Interest in unassisted birth in general has sparked worldwide interest. So much so, in fact, that Lifetime has announced its plan to air an “unassisted” birth reality television show called Born in the Wild. Many advocates of unassisted birth are skeptical of the show’s intent. While the idea of watching mothers giving birth in a natural setting seems empowering, beautiful, and educational, most practitioners of UC are concerned with the fact that the women on the show will not actually birthing unassisted as emergency medical personnel will be with her as well as a camera crew.
Michel Odent, a world-renowned French obstetrician and proponent of natural childbirth, has done research on the neurological and hormonal functions in women in labor, showing that when a woman is observed by outsiders during childbirth, it causes changes in her body which hinder her birth and can increase the mother’s risk of developing complications due to her body’s natural inhibition.
Aimee J., a mother of four babies born in-hospital and now a mother of a five-week-old born unassisted at home writes, “I cringe thinking about this new reality show. For me the whole point of unhindered/unassisted is to not be around the fear. It honestly makes me sad for those that will watch thinking they are watching true unhindered births, when it really won’t be. They will see fear, hospital transfers, medical intervention and it will make the UC community look crazy.”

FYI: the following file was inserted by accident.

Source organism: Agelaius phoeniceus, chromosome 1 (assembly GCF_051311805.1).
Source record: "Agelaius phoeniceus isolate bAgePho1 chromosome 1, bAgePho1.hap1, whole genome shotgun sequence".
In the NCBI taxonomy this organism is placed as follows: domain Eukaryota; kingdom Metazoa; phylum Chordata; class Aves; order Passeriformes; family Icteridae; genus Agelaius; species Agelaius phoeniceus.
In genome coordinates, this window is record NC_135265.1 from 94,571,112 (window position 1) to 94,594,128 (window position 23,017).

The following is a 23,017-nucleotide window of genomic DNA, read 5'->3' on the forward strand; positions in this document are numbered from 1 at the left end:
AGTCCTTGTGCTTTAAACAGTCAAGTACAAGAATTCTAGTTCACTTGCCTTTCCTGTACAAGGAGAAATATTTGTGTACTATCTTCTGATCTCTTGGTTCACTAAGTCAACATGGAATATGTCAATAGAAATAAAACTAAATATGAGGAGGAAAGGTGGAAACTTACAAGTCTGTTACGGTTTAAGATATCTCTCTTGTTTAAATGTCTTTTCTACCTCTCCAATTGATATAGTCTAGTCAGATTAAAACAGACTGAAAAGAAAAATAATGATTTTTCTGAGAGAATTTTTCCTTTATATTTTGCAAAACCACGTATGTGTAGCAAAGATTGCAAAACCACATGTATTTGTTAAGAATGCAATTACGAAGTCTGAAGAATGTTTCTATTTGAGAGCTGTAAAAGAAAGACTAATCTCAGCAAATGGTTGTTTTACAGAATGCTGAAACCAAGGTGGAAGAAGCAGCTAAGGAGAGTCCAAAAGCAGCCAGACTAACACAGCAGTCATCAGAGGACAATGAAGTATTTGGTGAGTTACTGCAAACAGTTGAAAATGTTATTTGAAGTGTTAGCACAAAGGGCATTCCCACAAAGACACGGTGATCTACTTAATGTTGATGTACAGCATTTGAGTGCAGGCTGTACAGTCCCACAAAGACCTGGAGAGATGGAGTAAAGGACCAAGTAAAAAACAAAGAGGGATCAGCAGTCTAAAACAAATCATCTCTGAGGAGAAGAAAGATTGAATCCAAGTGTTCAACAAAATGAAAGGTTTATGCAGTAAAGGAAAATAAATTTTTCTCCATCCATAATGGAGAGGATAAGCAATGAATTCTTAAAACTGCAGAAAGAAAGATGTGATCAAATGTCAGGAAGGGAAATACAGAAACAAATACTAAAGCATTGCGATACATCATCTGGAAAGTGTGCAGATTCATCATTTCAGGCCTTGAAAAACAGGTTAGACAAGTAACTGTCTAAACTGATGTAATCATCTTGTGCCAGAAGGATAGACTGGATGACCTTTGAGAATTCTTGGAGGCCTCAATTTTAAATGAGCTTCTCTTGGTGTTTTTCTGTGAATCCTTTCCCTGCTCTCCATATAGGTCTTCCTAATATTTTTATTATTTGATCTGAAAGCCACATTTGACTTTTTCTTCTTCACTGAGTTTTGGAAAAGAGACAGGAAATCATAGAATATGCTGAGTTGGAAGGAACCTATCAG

Having an unassisted birth does not mean that a mother is anti-hospital or anti-doctor or that she will not seek medical attention when necessary. On the contrary, mothers who birth unassisted transfer their care to an OB or hospital if a health situation arises which requires assistance or if they need assistance in labor for exhaustion or complications. Proponents of UC believe that hospitals are for medical emergencies but that childbirth and pregnancy are not medical emergencies in and of themselves.
Lia R. writes, “for all of my pregnancies/births if anything felt or seemed off, I would absolutely go in – evidenced by the fact that for my fourth, I did, even though my initial plan was to do unassisted prenatal for her.”
And Amanda H. explains, “If an emergency or situation I was uncomfortable during pregnancy or birth were to arise, I would seek medical care immediately. I would never put my ‘wants’ above the safety of my baby or myself.”
While outsiders may have difficulty understanding what it might be like to give birth without a medical professional present, mothers who birth unassisted unanimously describe their experiences as beautiful, joyful, and empowering. These women enjoy birthing in quiet peace with their loved ones around them to offer support. Amanda H. writes, “there is a freedom, a brilliance, a spiritual awakening that occurs when birthing alone. You are free to listen to the voice within yourself. You are completely open to the needs of your own body and your baby within you.”